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Safety climate as an indicator for major accident risk: Can we use safety climate as an indicator on the plant level?


Measuring safety climate is regarded a proactive approach to safety management. With increased focus on developing indicators for major accidents, there is a need to critically assess the effectiveness of current practices in providing early warning signals for organizations at risk. The main purpose of the present study is to investigate the ability of safety climate tools to assess the risk of major accidents on the plant level. The aim is to take the perspective of decision-makers and ask in what way safety climate surveys can provide managers with warning signals related to organizational conditions for safety. Using data material from the Norwegian offshore oil and gas operations, we have tested whether three major close call incidents could be detected through using safety climate data from the period before the incidents. We examined the problem through testing (1) if the installations in question deviated from the industry average, and (2) if the trends for the installations could reveal that something was wrong. The results are inconclusive; only one of the installations deviates negatively from the industry average one year before the incident, and the trend variations are so small that it is questionable if they would have triggered actions from the management. The challenges when relying on safety climate as a means of managing risk of major accidents on individual installations are discussed.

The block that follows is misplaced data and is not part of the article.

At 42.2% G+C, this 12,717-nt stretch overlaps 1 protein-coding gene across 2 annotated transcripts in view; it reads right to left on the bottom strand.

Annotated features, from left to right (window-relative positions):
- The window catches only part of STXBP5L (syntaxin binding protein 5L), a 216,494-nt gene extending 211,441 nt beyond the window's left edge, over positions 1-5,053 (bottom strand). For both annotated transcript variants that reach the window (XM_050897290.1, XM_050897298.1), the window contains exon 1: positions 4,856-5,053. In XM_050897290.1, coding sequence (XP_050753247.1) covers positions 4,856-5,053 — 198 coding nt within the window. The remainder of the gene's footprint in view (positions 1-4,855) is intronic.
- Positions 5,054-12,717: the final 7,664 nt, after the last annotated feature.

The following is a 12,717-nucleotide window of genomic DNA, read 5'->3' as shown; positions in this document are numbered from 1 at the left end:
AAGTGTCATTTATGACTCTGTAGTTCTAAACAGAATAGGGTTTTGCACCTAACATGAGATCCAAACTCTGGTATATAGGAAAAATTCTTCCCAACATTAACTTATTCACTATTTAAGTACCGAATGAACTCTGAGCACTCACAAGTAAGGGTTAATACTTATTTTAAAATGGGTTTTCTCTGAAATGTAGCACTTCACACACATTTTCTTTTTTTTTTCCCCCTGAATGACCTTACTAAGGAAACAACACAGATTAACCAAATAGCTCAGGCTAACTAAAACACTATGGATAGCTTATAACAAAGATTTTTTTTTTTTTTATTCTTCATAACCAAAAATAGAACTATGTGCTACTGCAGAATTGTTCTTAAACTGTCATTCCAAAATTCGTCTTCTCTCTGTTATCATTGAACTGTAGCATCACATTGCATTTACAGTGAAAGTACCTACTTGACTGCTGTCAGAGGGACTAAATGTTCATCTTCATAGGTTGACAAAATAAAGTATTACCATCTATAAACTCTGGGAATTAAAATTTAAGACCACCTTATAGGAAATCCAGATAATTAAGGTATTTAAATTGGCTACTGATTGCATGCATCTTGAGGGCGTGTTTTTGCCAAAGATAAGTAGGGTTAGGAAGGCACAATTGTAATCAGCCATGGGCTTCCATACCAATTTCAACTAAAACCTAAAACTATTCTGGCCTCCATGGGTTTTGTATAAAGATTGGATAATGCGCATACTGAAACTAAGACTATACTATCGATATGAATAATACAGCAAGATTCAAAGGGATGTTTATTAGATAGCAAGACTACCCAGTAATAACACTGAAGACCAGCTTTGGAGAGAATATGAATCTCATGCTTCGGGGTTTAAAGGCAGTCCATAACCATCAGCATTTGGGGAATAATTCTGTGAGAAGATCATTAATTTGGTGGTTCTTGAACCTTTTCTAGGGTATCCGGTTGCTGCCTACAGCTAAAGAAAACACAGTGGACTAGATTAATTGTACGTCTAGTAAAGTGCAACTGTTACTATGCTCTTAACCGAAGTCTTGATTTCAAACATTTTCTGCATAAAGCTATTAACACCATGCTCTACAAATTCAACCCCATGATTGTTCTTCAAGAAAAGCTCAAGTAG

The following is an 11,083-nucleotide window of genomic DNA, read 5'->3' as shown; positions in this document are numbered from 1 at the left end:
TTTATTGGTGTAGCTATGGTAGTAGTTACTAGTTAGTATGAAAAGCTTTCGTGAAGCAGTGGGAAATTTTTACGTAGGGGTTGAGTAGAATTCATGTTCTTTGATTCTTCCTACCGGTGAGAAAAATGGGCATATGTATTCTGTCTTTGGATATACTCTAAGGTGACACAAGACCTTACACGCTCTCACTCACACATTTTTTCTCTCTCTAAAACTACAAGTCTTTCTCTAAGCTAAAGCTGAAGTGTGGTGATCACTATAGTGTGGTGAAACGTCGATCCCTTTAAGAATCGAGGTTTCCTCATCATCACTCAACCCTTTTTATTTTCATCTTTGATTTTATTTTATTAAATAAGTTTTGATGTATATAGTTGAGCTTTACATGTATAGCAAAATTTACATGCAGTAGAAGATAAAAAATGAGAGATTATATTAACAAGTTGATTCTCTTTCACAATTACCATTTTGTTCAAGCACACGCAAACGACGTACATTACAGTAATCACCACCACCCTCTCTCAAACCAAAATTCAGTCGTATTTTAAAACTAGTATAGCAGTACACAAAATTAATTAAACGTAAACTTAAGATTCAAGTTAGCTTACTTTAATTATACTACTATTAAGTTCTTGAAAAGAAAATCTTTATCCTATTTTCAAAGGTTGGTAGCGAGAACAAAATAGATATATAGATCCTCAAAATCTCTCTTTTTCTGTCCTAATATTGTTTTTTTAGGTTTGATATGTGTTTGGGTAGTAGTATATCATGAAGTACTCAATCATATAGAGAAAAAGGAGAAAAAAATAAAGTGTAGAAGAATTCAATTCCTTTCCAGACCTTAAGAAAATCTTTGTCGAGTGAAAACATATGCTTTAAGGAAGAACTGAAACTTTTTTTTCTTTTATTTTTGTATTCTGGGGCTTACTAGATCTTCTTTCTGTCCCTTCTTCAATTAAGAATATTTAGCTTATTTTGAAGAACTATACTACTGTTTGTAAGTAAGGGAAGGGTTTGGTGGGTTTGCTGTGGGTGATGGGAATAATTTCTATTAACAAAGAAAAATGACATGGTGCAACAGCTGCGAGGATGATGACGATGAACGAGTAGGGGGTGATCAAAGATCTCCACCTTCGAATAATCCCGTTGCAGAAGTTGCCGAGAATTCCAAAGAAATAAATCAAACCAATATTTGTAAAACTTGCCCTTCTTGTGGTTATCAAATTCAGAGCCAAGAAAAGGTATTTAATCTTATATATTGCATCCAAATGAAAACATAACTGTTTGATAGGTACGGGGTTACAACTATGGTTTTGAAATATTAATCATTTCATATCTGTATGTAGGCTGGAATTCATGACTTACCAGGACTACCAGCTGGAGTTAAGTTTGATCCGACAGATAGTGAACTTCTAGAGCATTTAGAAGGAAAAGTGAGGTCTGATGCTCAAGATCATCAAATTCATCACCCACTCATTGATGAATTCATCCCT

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Academic article




  • Sverre Andreas Kvalheim
  • Stian Antonsen
  • Stein Haugen


  • Norwegian University of Science and Technology
  • SINTEF Digital / Software Engineering, Safety and Security



Published in

International Journal of Disaster Risk Reduction






23 - 31

View this publication at Cristin